Red Sox’ Miguel Bleis enters Baseball America’s top 100 prospects rankings

Red Sox outfield prospect Miguel Bleis has entered Baseball America’s top 100 rankings heading into the 2023 season.

Previously unranked, Bleis is now considered by the publication to be the 88th-ranked prospect in all of baseball. The 18-year-old was one of five Red Sox minor-leaguers to make the cut for the top-100 on Wednesday, joining the likes of Marcelo Mayer at No. 10, Triston Casas at No. 29, Ceddanne Rafaela at No. 71, and Masataka Yoshida at No. 87.

Bleis is already regarded by Baseball America as the No. 4 prospect in Boston’s farm system. The Red Sox originally signed the Dominican-born outfielder for $1.5 million as a highly-touted international free agent coming out of San Pedro de Macoris in January 2021.

After a solid pro debut in the Dominican Summer League, Bleis made the jump to the Florida Complex League last year. The right-handed hitter batted a stout .301/.353/.543 with 14 doubles, four triples, five home runs, 27 RBIs, 28 runs scored, 18 stolen bases, 10 walks, and 45 strikeouts in 40 games (167 plate appearances) for Boston’s rookie-level affiliate.

Among qualified hitters in the Florida Complex League last season, Bleis ranked seventh in batting average, 24th in on-base percentage, third in slugging percentage, fourth in OPS (.896), 12th in line-drive rate (22.3 percent) second in isolated power (.242), tied for first in speed score (9.3), and sixth in wRC+ (142), per FanGraphs.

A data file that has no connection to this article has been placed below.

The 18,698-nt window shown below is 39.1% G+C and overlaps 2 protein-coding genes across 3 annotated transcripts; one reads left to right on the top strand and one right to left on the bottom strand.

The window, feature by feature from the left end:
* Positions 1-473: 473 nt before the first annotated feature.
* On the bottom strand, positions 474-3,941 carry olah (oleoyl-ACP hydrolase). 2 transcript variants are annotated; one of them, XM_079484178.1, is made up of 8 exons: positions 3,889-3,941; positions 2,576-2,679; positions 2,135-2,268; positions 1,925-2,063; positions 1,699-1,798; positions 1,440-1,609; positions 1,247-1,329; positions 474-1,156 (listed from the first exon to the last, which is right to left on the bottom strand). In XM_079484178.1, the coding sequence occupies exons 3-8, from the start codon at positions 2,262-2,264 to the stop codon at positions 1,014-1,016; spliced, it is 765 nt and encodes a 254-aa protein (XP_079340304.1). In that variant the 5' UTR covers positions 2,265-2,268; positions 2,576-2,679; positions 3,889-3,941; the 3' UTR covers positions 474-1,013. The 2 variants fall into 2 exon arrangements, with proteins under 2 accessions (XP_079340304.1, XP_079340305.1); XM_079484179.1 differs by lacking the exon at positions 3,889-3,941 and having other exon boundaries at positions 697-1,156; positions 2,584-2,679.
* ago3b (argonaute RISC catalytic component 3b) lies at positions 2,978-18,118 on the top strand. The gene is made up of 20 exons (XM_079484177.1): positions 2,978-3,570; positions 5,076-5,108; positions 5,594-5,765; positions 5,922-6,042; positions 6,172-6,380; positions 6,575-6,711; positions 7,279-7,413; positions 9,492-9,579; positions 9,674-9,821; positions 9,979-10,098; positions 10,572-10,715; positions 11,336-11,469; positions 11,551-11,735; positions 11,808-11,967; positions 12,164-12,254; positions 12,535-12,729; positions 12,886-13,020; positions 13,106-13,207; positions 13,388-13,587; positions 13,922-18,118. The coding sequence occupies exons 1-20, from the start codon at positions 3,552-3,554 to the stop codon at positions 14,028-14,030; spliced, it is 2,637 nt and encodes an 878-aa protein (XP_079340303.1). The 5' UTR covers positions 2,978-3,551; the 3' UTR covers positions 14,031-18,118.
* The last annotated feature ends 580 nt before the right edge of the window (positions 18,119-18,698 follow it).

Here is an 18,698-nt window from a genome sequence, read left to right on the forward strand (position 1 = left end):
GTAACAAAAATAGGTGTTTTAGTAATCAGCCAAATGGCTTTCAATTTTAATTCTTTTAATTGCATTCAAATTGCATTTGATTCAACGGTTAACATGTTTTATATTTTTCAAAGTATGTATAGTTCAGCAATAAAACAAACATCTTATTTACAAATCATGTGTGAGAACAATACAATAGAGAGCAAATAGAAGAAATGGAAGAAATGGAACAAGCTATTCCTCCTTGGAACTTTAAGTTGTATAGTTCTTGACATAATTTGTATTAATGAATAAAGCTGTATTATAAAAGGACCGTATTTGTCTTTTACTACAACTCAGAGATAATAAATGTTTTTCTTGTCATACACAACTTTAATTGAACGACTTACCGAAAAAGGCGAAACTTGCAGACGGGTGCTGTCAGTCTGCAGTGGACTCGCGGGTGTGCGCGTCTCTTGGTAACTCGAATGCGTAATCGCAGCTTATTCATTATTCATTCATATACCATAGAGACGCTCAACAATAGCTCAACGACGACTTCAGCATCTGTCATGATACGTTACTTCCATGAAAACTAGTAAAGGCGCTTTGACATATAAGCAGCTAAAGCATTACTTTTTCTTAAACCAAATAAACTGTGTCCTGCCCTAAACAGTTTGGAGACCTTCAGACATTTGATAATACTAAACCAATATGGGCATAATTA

Defensively, Bleis saw the majority of his playing time for the FCL Red Sox come in center field. The 6-foot-3, 170-pounder logged 310 1/3 innings in center and just five innings in right while registering a team-high five outfield assists, which is a testament to his arm strength.

Had he not been bothered by back soreness in late August, Bleis would have been promoted to Low-A Salem for the final few weeks of the 2022 campaign. The Red Sox instead opted to have Bleis stay back in Fort Myers to get healthy before sending him home for the winter.

Despite playing in just 40 minor-league games, Bleis still drew plenty of attention throughout the calendar year. Back in August, SoxProspects.com’s Ian Cundall tweeted that Bleis is “the prospect generating the most buzz in the Red Sox farm system right now.”

In late October, Jim Callis of MLB Pipeline tabbed Bleis as “Boston’s best international prospect since Rafael Devers,” noting that the former’s stock rose in 2022 since “he displayed his all-around ability to a larger audience while making his U.S. debut.”

Bleis, who turns 19 in March, is expected to begin the 2023 season in Salem, where he should serve as the Red Sox’ primary center fielder. There are some concerns about his approach at the plate, but he has time to work out those issues as he continues to develop. As the saying goes, Bleis’ potential is through the roof at the moment.